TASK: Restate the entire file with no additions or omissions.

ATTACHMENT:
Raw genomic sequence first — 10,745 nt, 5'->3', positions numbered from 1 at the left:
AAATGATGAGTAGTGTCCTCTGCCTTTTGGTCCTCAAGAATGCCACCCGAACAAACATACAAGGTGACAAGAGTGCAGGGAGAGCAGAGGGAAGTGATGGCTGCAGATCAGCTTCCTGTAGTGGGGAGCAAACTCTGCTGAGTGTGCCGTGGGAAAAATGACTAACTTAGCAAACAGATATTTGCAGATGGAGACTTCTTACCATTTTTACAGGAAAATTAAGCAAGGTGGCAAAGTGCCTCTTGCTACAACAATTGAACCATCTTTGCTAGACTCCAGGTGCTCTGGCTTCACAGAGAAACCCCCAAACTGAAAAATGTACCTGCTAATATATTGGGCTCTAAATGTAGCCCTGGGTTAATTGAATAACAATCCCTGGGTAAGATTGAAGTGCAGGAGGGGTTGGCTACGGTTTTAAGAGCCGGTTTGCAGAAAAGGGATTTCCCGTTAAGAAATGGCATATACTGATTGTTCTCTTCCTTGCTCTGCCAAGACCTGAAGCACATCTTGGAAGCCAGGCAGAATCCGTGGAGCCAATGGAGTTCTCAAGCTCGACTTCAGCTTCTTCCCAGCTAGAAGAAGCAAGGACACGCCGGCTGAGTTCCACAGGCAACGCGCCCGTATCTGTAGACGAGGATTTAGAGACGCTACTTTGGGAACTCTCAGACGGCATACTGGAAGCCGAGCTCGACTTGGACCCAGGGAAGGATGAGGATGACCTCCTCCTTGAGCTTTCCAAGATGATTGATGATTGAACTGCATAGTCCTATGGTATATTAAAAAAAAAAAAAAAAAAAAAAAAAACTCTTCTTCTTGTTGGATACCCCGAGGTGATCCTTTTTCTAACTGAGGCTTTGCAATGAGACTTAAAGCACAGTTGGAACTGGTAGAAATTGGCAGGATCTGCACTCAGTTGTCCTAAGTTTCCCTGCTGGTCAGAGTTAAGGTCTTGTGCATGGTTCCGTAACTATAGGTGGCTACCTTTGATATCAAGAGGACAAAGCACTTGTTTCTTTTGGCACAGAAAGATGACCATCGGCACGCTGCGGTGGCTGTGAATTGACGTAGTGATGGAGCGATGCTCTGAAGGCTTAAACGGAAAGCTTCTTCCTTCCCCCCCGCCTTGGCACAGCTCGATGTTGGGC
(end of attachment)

Raw genomic sequence first — 10,745 nt, 5'->3', positions numbered from 1 at the left:
AAATGATGAGTAGTGTCCTCTGCCTTTTGGTCCTCAAGAATGCCACCCGAACAAACATACAAGGTGACAAGAGTGCAGGGAGAGCAGAGGGAAGTGATGGCTGCAGATCAGCTTCCTGTAGTGGGGAGCAAACTCTGCTGAGTGTGCCGTGGGAAAAATGACTAACTTAGCAAACAGATATTTGCAGATGGAGACTTCTTACCATTTTTACAGGAAAATTAAGCAAGGTGGCAAAGTGCCTCTTGCTACAACAATTGAACCATCTTTGCTAGACTCCAGGTGCTCTGGCTTCACAGAGAAACCCCCAAACTGAAAAATGTACCTGCTAATATATTGGGCTCTAAATGTAGCCCTGGGTTAATTGAATAACAATCCCTGGGTAAGATTGAAGTGCAGGAGGGGTTGGCTACGGTTTTAAGAGCCGGTTTGCAGAAAAGGGATTTCCCGTTAAGAAATGGCATATACTGATTGTTCTCTTCCTTGCTCTGCCAAGACCTGAAGCACATCTTGGAAGCCAGGCAGAATCCGTGGAGCCAATGGAGTTCTCAAGCTCGACTTCAGCTTCTTCCCAGCTAGAAGAAGCAAGGACACGCCGGCTGAGTTCCACAGGCAACGCGCCCGTATCTGTAGACGAGGATTTAGAGACGCTACTTTGGGAACTCTCAGACGGCATACTGGAAGCCGAGCTCGACTTGGACCCAGGGAAGGATGAGGATGACCTCCTCCTTGAGCTTTCCAAGATGATTGATGATTGAACTGCATAGTCCTATGGTATATTAAAAAAAAAAAAAAAAAAAAAAAAAACTCTTCTTCTTGTTGGATACCCCGAGGTGATCCTTTTTCTAACTGAGGCTTTGCAATGAGACTTAAAGCACAGTTGGAACTGGTAGAAATTGGCAGGATCTGCACTCAGTTGTCCTAAGTTTCCCTGCTGGTCAGAGTTAAGGTCTTGTGCATGGTTCCGTAACTATAGGTGGCTACCTTTGATATCAAGAGGACAAAGCACTTGTTTCTTTTGGCACAGAAAGATGACCATCGGCACGCTGCGGTGGCTGTGAATTGACGTAGTGATGGAGCGATGCTCTGAAGGCTTAAACGGAAAGCTTCTTCCTTCCCCCCCGCCTTGGCACAGCTCGATGTTGGGC